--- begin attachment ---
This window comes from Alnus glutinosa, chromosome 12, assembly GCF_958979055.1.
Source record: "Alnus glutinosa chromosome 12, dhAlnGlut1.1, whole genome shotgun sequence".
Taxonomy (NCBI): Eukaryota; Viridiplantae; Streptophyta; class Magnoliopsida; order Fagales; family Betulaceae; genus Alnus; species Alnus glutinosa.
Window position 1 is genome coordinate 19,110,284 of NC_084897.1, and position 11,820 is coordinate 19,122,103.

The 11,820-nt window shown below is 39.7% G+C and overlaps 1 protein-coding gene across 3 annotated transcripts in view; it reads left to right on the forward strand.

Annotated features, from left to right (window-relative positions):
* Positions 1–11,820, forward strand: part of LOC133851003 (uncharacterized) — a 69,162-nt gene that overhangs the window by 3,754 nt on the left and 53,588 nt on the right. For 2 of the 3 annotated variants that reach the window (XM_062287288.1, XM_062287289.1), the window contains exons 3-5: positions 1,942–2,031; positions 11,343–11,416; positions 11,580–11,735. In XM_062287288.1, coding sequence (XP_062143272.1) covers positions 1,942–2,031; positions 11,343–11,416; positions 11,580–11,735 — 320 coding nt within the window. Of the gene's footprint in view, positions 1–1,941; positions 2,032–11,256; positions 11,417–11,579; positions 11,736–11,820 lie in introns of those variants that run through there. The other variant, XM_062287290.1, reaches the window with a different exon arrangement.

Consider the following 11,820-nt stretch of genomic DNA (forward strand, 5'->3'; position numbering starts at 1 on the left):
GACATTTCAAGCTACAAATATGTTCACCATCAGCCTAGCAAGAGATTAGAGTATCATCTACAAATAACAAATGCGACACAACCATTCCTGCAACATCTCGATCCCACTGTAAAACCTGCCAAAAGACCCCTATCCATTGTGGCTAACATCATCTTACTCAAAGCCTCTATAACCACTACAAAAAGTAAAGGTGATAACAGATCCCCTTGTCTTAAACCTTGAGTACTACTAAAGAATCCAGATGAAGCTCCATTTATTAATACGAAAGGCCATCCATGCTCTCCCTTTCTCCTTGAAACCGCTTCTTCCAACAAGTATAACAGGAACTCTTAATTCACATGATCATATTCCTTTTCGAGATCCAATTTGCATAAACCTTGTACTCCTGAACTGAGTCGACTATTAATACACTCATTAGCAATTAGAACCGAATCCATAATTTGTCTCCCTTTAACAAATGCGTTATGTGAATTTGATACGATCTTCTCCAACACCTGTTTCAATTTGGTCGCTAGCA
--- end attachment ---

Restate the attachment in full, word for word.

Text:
This window comes from Alnus glutinosa, chromosome 12, assembly GCF_958979055.1.
Source record: "Alnus glutinosa chromosome 12, dhAlnGlut1.1, whole genome shotgun sequence".
Taxonomy (NCBI): Eukaryota; Viridiplantae; Streptophyta; class Magnoliopsida; order Fagales; family Betulaceae; genus Alnus; species Alnus glutinosa.
Window position 1 is genome coordinate 19,110,284 of NC_084897.1, and position 11,820 is coordinate 19,122,103.

The 11,820-nt window shown below is 39.7% G+C and overlaps 1 protein-coding gene across 3 annotated transcripts in view; it reads left to right on the forward strand.

Annotated features, from left to right (window-relative positions):
* Positions 1–11,820, forward strand: part of LOC133851003 (uncharacterized) — a 69,162-nt gene that overhangs the window by 3,754 nt on the left and 53,588 nt on the right. For 2 of the 3 annotated variants that reach the window (XM_062287288.1, XM_062287289.1), the window contains exons 3-5: positions 1,942–2,031; positions 11,343–11,416; positions 11,580–11,735. In XM_062287288.1, coding sequence (XP_062143272.1) covers positions 1,942–2,031; positions 11,343–11,416; positions 11,580–11,735 — 320 coding nt within the window. Of the gene's footprint in view, positions 1–1,941; positions 2,032–11,256; positions 11,417–11,579; positions 11,736–11,820 lie in introns of those variants that run through there. The other variant, XM_062287290.1, reaches the window with a different exon arrangement.

Consider the following 11,820-nt stretch of genomic DNA (forward strand, 5'->3'; position numbering starts at 1 on the left):
GACATTTCAAGCTACAAATATGTTCACCATCAGCCTAGCAAGAGATTAGAGTATCATCTACAAATAACAAATGCGACACAACCATTCCTGCAACATCTCGATCCCACTGTAAAACCTGCCAAAAGACCCCTATCCATTGTGGCTAACATCATCTTACTCAAAGCCTCTATAACCACTACAAAAAGTAAAGGTGATAACAGATCCCCTTGTCTTAAACCTTGAGTACTACTAAAGAATCCAGATGAAGCTCCATTTATTAATACGAAAGGCCATCCATGCTCTCCCTTTCTCCTTGAAACCGCTTCTTCCAACAAGTATAACAGGAACTCTTAATTCACATGATCATATTCCTTTTCGAGATCCAATTTGCATAAACCTTGTACTCCTGAACTGAGTCGACTATTAATACACTCATTAGCAATTAGAACCGAATCCATAATTTGTCTCCCTTTAACAAATGCGTTATGTGAATTTGATACGATCTTCTCCAACACCTGTTTCAATTTGGTCGCTAGCA